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Post Info TOPIC: Before X-Linking – Jan’s story


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Date: Sun Sep 24 11:43 AM, 2006
RE: Before X-Linking – Jan’s story
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Dear Chris,

I am curious as to what you were told could be the potential long term side effects of x-linking?


I first talked to a Danish eye doctor at the university hospital of AArhus in Denmark about possible long-term effects and he told me that a possible side-effect could come from the UV-light causing early cataract. The Danish doctor himself has already performed crosslinking on other eye patients himself for ½ year, but never on keratoconus patients. He offered me cross-linking, but he wanted evidence for progressing for the next 3-6 months. This I could not wait for.


I then talked to the doctor at the university hospital of Dresden in Germany and asked her what she thinks could be possible long-term and side-effects? She said they have been looking for signs of inflammation, cataract, and endothel cell loss since the treatment of humans and animals since 1998. She didn't know what other possible long-term or side-effects could be.


As you can see, nobody knows what possible long-term effects are. You'll have to wait for another 2-7 years.


I’ll later publish the declaration you as patient have to sign if you want crosslinking done in Dresden, Germany. It tells you more about the treatment and what has been achieved so far. But now it is time to rest my eyes.


Best regards, Jan



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Phase Two

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Date: Sun Sep 24 12:52 PM, 2006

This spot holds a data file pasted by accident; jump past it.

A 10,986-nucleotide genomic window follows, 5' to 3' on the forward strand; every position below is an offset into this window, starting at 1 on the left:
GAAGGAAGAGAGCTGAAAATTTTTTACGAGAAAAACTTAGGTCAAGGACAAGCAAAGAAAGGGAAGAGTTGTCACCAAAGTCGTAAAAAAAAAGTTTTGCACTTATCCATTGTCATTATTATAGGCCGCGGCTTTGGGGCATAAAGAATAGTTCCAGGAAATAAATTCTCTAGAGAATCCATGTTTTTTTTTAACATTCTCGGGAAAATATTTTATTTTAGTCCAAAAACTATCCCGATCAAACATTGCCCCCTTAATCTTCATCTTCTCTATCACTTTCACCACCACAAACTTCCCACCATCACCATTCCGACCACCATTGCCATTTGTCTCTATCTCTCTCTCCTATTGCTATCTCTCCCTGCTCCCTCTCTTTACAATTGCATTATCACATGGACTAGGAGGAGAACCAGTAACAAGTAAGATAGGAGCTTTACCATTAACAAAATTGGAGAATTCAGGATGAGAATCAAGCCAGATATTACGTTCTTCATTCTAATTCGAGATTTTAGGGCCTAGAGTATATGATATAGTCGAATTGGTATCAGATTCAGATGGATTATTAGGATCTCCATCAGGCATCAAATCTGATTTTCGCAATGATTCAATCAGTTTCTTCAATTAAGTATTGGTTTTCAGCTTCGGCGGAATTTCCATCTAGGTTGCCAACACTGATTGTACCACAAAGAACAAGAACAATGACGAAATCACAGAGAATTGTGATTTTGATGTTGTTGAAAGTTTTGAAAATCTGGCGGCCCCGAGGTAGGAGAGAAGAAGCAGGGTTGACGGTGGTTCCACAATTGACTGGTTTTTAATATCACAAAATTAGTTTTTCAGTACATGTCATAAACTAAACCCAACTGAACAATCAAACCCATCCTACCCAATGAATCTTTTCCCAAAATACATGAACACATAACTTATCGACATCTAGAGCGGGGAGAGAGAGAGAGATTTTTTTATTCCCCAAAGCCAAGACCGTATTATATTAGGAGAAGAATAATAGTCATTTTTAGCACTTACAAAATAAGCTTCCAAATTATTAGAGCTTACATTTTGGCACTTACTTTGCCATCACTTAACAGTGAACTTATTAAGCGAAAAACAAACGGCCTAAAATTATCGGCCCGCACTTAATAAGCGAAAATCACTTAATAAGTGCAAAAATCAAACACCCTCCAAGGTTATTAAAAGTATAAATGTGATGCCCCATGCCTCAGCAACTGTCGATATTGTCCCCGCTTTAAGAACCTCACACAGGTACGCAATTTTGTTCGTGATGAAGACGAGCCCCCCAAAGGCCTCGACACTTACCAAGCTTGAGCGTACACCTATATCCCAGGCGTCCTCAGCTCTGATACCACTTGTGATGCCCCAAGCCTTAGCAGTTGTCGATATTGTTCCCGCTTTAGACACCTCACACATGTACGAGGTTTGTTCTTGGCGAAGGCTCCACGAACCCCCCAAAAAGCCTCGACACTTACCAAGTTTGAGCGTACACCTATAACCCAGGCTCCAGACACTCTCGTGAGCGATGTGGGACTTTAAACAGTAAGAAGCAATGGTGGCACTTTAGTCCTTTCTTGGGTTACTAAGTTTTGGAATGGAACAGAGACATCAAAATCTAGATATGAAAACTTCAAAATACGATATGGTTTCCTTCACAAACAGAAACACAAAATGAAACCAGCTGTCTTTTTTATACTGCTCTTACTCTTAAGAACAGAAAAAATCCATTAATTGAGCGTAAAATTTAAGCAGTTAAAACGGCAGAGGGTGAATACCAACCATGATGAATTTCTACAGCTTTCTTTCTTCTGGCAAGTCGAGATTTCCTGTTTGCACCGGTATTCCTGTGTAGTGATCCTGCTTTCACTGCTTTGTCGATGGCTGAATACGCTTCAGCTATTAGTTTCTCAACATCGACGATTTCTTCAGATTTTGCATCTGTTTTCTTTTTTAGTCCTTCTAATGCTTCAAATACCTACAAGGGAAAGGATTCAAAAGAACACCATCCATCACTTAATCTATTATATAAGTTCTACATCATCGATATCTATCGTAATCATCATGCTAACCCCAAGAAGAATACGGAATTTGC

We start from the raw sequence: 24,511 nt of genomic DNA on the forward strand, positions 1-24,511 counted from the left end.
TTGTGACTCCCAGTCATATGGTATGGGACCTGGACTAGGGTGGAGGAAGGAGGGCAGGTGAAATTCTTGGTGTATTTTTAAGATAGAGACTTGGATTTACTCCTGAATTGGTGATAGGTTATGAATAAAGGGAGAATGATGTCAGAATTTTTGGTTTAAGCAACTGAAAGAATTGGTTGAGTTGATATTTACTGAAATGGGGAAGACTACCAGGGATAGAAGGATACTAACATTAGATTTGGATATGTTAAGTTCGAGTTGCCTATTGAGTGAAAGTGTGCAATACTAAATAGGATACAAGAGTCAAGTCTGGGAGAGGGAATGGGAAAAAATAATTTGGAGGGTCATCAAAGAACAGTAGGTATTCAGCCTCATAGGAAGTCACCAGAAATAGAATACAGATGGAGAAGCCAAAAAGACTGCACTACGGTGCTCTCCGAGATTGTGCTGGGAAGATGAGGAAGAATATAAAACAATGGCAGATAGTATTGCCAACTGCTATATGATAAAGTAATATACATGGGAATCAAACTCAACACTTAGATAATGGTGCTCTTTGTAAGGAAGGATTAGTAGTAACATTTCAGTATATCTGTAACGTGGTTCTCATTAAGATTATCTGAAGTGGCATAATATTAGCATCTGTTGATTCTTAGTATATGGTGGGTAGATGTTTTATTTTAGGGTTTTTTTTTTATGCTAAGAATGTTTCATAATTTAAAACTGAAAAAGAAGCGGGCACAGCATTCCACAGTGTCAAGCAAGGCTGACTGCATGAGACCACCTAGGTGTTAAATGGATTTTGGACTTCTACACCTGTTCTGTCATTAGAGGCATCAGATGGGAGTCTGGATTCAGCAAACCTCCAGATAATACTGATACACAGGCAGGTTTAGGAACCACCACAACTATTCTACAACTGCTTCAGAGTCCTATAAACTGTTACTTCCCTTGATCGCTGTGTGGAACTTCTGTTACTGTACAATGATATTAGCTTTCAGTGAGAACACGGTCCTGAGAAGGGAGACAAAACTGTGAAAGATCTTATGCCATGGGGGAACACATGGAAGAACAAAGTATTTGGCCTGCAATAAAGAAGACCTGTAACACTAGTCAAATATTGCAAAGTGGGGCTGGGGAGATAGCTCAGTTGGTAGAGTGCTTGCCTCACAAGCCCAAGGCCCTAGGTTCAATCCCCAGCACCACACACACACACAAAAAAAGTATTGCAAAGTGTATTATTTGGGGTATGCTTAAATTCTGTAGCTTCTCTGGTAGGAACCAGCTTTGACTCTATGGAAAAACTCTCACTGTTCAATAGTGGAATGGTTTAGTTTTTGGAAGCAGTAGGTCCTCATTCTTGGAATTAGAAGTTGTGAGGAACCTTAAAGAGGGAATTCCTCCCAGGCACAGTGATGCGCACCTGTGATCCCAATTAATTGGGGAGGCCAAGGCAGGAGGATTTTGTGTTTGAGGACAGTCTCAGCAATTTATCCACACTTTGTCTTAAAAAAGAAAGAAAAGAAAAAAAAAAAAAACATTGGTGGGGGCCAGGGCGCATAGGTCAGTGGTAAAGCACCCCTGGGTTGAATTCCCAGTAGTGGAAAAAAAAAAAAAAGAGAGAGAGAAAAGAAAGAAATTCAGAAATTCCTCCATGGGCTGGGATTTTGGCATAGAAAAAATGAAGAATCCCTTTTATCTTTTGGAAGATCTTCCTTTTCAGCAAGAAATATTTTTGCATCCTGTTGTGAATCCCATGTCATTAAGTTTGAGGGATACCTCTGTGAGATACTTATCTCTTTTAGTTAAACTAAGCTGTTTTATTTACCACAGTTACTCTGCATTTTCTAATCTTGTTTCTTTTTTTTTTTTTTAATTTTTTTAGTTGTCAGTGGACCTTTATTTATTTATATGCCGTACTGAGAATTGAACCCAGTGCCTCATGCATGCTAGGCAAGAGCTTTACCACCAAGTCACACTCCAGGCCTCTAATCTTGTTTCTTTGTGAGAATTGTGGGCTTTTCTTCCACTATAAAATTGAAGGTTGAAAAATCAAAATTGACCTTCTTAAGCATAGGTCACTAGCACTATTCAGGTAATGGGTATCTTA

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Jan, Thanks very much again for your thoughts, thet are very interesting...


Action, I think in the advance stages of KC, you still need Contact lens (thats if you don't have Intacs or some other correction like Implantable Lenses)... so scarring can occur due to contact lens wear after X linking.


I was talking to a professor in London and he said that all the trouble faced by Keratoconus p[atients can be avoided by doing X Linking early, at the early stages, as then you need no hard contact lenses or transplants then


Mostly opacness happens in the advanmced stages ...so if we can stop our KC getting that far then that can be avoided.


I think the CCL meetings in Switzerland would be good to see what is discussed... but already X linking has been shown to be benfical... unlike anyother treatment.


Best



-- Edited by QuintriX at 12:58, 2006-09-24

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Date: Sun Sep 24 2:10 PM, 2006
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Dear friends,

Thank you Quintrix and Jan for your interesting answers.

Long-term side effects : Doctors told me that there was no risks for caract, the irradiation for C3R is done at 3mW/cm² and the dose which could damage cataract is 38 mW/cm². So, C3R irradiation is very far from damaging cataract.
Tests have shown that endothelium was protected by riboflavin and stroma but it is required to have a pachymetry of 400 µm minimum ! The thicker the cornea is the better it is.

C3R congress : I hope it will permit to confirm the nearly 100 % rate of success of the procedure and explain if it can happen failures and why.

Best regards.

Bye.

Act.



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Date: Mon Sep 25 4:42 PM, 2006
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Dear Action444,


There is no such thing as a 100% success rate, not even “nearly” - that's even a quantum law. There is always an uncertainty. It wouldn't even surprise me if some of the doctors at the conference will mention that some of their patients showed bad results (I could even be one of them in the future). However, even at a chance of 70% success I would do the treatment anyway. It is a very individual thing when you want to "bet" - some do it at 70%, others do it at 90% and so on... But already now, there are two cases in Dresden where the treatment did not work, so I think we can forget about the nearly 100%. It is of course possible to increase this rate by improving the treatment or finding a new treatment, but before that happens in my lifetime I think death will more likely have a success rate of 100%.  


This is the way Nature plays games with us, I'm afraid.


Best regards, Jan



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Executive

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Date: Mon Sep 25 5:19 PM, 2006
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Hello Jan,